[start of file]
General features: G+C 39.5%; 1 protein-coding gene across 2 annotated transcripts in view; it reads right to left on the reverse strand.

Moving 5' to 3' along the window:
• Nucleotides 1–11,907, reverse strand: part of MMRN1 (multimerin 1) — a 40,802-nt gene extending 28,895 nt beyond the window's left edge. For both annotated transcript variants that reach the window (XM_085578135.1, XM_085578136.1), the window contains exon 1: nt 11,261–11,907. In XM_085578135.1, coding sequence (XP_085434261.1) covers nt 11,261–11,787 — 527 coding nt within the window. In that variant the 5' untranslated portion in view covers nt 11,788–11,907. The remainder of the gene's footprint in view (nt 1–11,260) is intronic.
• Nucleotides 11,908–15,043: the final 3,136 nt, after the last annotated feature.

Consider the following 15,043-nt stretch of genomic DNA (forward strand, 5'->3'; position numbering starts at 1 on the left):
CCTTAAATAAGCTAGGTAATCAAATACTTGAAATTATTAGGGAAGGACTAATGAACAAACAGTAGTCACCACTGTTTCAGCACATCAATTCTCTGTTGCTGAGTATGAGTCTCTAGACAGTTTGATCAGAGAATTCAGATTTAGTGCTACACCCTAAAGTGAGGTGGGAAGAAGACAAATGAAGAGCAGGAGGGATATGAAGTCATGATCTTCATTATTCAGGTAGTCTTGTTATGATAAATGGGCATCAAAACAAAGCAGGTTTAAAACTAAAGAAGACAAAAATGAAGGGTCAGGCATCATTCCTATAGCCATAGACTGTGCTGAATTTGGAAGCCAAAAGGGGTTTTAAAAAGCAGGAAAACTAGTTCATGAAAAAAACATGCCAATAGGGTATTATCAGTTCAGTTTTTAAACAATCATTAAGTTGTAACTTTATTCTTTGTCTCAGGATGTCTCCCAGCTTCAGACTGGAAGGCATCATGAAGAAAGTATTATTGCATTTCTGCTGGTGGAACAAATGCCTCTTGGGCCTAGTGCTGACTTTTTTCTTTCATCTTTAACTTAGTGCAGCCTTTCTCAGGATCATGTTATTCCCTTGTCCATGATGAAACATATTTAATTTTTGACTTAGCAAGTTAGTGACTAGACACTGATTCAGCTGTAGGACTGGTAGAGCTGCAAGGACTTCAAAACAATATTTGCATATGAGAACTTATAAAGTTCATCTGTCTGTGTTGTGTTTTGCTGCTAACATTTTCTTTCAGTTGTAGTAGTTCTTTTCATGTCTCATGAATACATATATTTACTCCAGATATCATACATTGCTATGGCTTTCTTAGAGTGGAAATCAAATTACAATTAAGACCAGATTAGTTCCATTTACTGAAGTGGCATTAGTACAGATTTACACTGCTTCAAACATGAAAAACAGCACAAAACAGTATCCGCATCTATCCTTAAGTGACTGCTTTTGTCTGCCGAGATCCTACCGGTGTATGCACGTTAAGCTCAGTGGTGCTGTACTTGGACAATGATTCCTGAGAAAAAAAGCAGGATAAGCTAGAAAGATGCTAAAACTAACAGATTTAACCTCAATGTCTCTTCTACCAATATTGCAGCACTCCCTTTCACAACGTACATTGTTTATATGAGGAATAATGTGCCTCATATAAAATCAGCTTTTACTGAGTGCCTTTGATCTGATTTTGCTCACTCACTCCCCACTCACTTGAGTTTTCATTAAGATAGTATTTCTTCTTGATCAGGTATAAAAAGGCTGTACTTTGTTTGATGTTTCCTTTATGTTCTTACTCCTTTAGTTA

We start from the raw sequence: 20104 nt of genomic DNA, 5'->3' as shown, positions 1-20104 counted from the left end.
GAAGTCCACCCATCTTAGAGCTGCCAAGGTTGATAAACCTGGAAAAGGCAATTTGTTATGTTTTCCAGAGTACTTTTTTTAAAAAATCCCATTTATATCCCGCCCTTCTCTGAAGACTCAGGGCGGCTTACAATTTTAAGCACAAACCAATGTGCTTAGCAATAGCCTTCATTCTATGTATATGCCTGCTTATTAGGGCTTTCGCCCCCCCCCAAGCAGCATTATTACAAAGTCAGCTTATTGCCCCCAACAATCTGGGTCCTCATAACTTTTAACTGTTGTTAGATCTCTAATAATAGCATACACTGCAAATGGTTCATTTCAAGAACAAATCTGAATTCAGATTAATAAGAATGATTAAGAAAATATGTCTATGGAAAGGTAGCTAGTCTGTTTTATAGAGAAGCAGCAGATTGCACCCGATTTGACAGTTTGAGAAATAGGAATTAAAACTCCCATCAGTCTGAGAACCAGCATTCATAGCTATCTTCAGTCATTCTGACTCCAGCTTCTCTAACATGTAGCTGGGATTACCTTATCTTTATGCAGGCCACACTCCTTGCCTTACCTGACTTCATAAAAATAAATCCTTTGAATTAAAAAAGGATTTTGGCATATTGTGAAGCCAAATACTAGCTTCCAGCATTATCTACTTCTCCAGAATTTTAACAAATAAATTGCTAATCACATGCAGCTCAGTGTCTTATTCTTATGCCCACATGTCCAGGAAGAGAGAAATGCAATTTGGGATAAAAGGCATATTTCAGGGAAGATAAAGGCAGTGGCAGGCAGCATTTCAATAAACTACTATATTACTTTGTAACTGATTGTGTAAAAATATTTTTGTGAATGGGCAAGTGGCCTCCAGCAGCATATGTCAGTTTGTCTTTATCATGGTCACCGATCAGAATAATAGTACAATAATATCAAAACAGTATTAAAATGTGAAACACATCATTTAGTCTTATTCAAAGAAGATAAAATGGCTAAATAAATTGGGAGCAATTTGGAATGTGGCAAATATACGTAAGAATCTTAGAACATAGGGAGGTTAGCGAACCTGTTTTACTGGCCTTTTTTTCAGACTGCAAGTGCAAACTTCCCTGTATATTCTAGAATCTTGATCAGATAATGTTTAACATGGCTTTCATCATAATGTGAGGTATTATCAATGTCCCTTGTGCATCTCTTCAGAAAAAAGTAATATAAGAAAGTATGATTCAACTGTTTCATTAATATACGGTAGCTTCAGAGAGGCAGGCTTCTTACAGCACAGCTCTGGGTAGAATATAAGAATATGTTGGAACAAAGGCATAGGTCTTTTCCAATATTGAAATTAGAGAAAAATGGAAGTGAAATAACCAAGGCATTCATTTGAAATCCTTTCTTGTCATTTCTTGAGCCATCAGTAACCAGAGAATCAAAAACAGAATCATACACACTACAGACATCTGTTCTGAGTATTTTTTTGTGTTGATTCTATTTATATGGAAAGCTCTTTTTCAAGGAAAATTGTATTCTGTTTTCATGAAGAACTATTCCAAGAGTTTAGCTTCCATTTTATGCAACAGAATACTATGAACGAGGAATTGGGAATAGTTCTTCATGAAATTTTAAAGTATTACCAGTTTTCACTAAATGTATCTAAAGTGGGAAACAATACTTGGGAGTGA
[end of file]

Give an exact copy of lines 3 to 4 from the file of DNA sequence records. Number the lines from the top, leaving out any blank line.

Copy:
• Nucleotides 1–11,907, reverse strand: part of MMRN1 (multimerin 1) — a 40,802-nt gene extending 28,895 nt beyond the window's left edge. For both annotated transcript variants that reach the window (XM_085578135.1, XM_085578136.1), the window contains exon 1: nt 11,261–11,907. In XM_085578135.1, coding sequence (XP_085434261.1) covers nt 11,261–11,787 — 527 coding nt within the window. In that variant the 5' untranslated portion in view covers nt 11,788–11,907. The remainder of the gene's footprint in view (nt 1–11,260) is intronic.
• Nucleotides 11,908–15,043: the final 3,136 nt, after the last annotated feature.